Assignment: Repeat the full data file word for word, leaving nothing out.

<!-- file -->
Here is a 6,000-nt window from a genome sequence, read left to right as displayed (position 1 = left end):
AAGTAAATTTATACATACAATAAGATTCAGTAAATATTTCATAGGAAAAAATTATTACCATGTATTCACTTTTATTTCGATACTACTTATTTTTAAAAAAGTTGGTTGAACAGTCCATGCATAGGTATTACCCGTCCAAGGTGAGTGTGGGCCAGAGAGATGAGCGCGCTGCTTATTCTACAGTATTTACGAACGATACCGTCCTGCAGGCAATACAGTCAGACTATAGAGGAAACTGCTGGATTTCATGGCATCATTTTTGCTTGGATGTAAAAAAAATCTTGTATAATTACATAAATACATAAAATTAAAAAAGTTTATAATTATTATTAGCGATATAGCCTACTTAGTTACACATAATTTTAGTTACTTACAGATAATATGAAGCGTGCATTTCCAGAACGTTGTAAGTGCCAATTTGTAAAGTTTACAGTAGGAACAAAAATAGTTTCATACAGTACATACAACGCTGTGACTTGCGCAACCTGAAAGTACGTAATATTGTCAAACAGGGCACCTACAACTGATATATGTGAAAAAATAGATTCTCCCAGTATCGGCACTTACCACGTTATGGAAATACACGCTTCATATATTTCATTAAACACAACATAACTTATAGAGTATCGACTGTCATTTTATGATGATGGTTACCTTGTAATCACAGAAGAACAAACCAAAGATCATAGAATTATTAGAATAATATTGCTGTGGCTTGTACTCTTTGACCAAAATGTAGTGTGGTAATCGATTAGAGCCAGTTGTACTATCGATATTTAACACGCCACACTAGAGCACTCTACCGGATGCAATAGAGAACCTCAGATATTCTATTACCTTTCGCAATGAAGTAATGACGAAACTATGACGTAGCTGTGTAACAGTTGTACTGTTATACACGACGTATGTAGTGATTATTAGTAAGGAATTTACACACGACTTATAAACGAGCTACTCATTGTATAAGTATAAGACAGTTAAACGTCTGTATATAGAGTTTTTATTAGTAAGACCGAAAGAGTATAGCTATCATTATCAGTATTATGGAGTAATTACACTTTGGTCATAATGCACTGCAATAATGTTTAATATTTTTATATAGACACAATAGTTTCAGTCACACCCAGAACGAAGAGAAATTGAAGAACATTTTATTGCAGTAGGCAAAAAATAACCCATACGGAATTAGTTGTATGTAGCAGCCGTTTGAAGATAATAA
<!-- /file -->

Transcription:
Here is a 6,000-nt window from a genome sequence, read left to right as displayed (position 1 = left end):
AAGTAAATTTATACATACAATAAGATTCAGTAAATATTTCATAGGAAAAAATTATTACCATGTATTCACTTTTATTTCGATACTACTTATTTTTAAAAAAGTTGGTTGAACAGTCCATGCATAGGTATTACCCGTCCAAGGTGAGTGTGGGCCAGAGAGATGAGCGCGCTGCTTATTCTACAGTATTTACGAACGATACCGTCCTGCAGGCAATACAGTCAGACTATAGAGGAAACTGCTGGATTTCATGGCATCATTTTTGCTTGGATGTAAAAAAAATCTTGTATAATTACATAAATACATAAAATTAAAAAAGTTTATAATTATTATTAGCGATATAGCCTACTTAGTTACACATAATTTTAGTTACTTACAGATAATATGAAGCGTGCATTTCCAGAACGTTGTAAGTGCCAATTTGTAAAGTTTACAGTAGGAACAAAAATAGTTTCATACAGTACATACAACGCTGTGACTTGCGCAACCTGAAAGTACGTAATATTGTCAAACAGGGCACCTACAACTGATATATGTGAAAAAATAGATTCTCCCAGTATCGGCACTTACCACGTTATGGAAATACACGCTTCATATATTTCATTAAACACAACATAACTTATAGAGTATCGACTGTCATTTTATGATGATGGTTACCTTGTAATCACAGAAGAACAAACCAAAGATCATAGAATTATTAGAATAATATTGCTGTGGCTTGTACTCTTTGACCAAAATGTAGTGTGGTAATCGATTAGAGCCAGTTGTACTATCGATATTTAACACGCCACACTAGAGCACTCTACCGGATGCAATAGAGAACCTCAGATATTCTATTACCTTTCGCAATGAAGTAATGACGAAACTATGACGTAGCTGTGTAACAGTTGTACTGTTATACACGACGTATGTAGTGATTATTAGTAAGGAATTTACACACGACTTATAAACGAGCTACTCATTGTATAAGTATAAGACAGTTAAACGTCTGTATATAGAGTTTTTATTAGTAAGACCGAAAGAGTATAGCTATCATTATCAGTATTATGGAGTAATTACACTTTGGTCATAATGCACTGCAATAATGTTTAATATTTTTATATAGACACAATAGTTTCAGTCACACCCAGAACGAAGAGAAATTGAAGAACATTTTATTGCAGTAGGCAAAAAATAACCCATACGGAATTAGTTGTATGTAGCAGCCGTTTGAAGATAATAA